The state of affairs as regards settling the Korean issue, inter-Korean and US-North Korean relations can hardly be called encouraging in the recent months. At best, it could be described as stagnation, at worst – as a slow comeback to what the once warring and now negotiating parties used to be.
Undoubtedly, the past US-North Korean and inter-Korean summits have become a landmark event. They sort of outlined the parties' desire to remove hostility on the Korean Peninsula and, most importantly, to the feud between Pyongyang and Washington. Apparently, even the North Korean capital has sold itself the idea that such a successful outcome of the negotiation process is possible.
This, in particular, was evidenced by North Korea's outstanding negotiator Kim Gyo Hwan. The diplomat said the following, among other things: "The past summit meetings and negotiations served as a historic occasion for the top leaders of the DPRK and the United States to express their political will to put an end to hostile relations between the two countries and to establish peace and stability on the Korean Peninsula."
But today, he also expresses doubts over the possible holding of another US-North Korean summit, noting that no further practical measures have been taken to implement the earlier reached agreements.
The Americans, along with their military ally South Korea, keep conducting joint maneuvers, work out plans for joint operations in case of a Peninsula war, import there quite a lot of cutting-edge weapons and military equipment. Washington continues to insist that the key condition for further progress in Korean Affairs should be Pyongyang's complete, irreversible and verifiable disarmament.
And the North Korean leadership got very alarmed by statements by former US presidential National Security Adviser John Bolton, who indiscreetly equated North Korea with Libya. Even though Donald Trump had driven Bolton from office (particularly because of this comparison, they say), Pyongyang once again printed on its memory the cruel lessons of American policy in Iraq and Libya, as well as the horrible deaths of these countries leaders'.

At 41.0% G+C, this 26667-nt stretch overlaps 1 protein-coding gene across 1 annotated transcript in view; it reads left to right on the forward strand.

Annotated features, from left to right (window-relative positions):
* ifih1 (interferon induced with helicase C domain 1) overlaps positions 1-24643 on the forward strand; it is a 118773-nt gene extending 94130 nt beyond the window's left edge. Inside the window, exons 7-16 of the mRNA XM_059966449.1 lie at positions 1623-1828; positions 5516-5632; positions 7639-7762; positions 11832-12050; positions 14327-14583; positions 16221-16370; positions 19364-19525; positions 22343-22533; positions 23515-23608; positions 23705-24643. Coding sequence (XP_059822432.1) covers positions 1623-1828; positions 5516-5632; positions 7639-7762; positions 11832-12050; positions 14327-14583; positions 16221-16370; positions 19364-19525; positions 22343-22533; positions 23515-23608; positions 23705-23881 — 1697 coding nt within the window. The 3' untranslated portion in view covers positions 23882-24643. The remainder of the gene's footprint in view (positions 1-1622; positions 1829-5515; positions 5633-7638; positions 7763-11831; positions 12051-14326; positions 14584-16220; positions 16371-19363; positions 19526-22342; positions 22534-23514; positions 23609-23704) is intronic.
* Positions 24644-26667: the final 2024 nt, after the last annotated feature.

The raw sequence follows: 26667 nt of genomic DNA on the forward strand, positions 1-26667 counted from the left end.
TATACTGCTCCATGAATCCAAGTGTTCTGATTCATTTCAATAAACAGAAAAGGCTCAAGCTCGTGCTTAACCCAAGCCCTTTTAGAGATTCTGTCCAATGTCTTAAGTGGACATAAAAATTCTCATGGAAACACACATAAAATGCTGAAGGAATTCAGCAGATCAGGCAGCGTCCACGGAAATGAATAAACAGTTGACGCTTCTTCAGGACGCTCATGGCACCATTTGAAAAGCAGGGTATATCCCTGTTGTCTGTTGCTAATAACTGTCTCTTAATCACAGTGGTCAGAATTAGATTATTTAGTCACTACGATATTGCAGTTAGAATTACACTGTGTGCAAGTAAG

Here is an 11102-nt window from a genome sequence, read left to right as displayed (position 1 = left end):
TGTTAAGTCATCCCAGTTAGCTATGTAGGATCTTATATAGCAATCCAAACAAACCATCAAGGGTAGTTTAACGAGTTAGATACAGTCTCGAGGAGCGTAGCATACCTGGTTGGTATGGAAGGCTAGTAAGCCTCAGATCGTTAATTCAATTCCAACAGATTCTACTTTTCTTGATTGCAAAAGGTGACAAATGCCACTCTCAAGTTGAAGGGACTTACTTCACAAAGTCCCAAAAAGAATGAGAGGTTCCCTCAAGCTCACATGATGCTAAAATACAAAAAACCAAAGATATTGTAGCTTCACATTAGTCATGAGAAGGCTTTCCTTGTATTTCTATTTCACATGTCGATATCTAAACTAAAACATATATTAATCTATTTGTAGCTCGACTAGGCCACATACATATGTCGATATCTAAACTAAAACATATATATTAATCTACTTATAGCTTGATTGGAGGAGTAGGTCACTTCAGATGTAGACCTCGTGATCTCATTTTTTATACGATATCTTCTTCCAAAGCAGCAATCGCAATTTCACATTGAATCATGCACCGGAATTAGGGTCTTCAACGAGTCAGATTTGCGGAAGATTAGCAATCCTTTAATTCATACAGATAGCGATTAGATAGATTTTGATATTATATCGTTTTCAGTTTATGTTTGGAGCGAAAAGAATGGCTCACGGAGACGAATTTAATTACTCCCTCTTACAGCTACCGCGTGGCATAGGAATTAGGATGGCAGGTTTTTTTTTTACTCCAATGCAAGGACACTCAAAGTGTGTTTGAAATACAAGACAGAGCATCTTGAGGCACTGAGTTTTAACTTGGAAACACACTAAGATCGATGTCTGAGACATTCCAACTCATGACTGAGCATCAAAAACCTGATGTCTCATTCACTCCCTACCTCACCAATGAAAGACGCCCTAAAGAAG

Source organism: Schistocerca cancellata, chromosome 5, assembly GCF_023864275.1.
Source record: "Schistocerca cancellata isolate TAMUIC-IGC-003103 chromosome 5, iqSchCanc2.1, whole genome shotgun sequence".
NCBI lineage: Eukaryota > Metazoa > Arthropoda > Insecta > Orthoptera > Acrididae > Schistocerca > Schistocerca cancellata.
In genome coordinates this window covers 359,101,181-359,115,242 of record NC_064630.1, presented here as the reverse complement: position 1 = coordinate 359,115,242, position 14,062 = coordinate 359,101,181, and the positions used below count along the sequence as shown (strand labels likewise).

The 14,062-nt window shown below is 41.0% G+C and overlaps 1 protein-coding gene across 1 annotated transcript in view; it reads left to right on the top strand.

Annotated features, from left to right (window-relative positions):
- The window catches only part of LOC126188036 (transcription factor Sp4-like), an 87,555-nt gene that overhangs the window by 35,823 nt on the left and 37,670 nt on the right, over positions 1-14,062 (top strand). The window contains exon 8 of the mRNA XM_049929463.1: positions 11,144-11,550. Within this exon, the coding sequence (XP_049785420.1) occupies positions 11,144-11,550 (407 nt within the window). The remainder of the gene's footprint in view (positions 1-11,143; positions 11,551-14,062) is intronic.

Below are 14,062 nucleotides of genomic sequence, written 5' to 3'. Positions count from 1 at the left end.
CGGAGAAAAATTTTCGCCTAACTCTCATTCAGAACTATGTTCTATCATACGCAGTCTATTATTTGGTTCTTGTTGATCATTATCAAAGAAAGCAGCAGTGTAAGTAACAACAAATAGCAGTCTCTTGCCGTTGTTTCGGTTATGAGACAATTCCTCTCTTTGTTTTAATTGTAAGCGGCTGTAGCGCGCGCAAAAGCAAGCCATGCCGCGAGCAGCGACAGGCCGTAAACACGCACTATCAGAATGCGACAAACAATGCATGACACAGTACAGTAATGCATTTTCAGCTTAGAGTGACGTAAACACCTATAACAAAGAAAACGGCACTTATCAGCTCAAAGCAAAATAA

Moreover, considering the US political situation instability and the highly possible drastic changes in Washington's North Korea policy, the DPRK capital has got lost in deep thought about security assurances for the country, its political system and its leadership and ... continued missile tests.
It is hard to condemn the North Koreans for this move: to date, the country's nuclear missile potential provides at least some guarantees, albeit incomplete.
But life, including political, has many faces. Every once in a while there are certain positive gleams in it. The South Korean government sources have suddenly reported on the signs of Pyongyang's preparing to resume the talks with Washington. This, according to the South Koreans, is particularly evidenced by the recent statements of first Vice Foreign Minister of the DPRK Choe Son Hui and Director of the Department of American Affairs of the DPRK Foreign Ministry Kwon Jong Gun.
It is obvious that Trump had also decided to revive the work on the North Korean issue. A South Korean government spokesman told foreign journalists that at the September 24 New York meeting, the leaders of South Korea and the United States provided a "positive signal" to North Korea: they decided to reexamine relations with Pyongyang and reiterated their intention to bury the hatchet with North Korea.
An admittedly poor signal, but Pyongyang seems to have heard it and is preparing for working contacts.
It is notable that in his UN General Assembly session speech, South Korean leader Moon Jae-in announced an initiative providing for the creation of an international peace zone in the demilitarized area to host UN agencies located in the territories of the South and the North, as well as peace, ecology and culture organizations.
The details of this initiative are yet to be revealed, but remarkably, in parallel with Seoul's diplomatic efforts, the South Korean military leaders are actively discussing the expansion of the United Nations Command with their American colleagues, namely by integrating a number of other countries' military, including Japan. Besides, it is planned to increase the Command's role on the Peninsula.
If Seoul and Washington have really conceived to combine these two initiatives, the diplomatic and the military ones, a plan of this kind is unlikely to have a future. It cannot be assumed that Pyongyang, as well as Seoul, will start considering Tokyo an equal partner in any affairs in the near future. Overcoming the everlasting feud between the Koreans and the Japanese requires a lot of work on the part of these countries' diplomats and leaders. Any aspirations of this kind are hardly in evidence so far.
Meanwhile, the Korean issue is not ignored in Russia either. At the recent Eastern Economic Forum, Russian head of state Vladimir Putin proposed to renew debate on trilateral projects between Russia, North and South Koreas. But he stressed that this requires a political settlement of the Korean Peninsula situation.
According to the Russian Foreign Ministry, the country has a new plan for such a political settlement based on the roadmap proposed by Russia and China in 2017 and already submitted to Pyongyang, Seoul and Washington.
It is obvious that the Korean settlement has got off the ground, and the nearest future will reveal the details of these new initiatives and their possible robust implementation.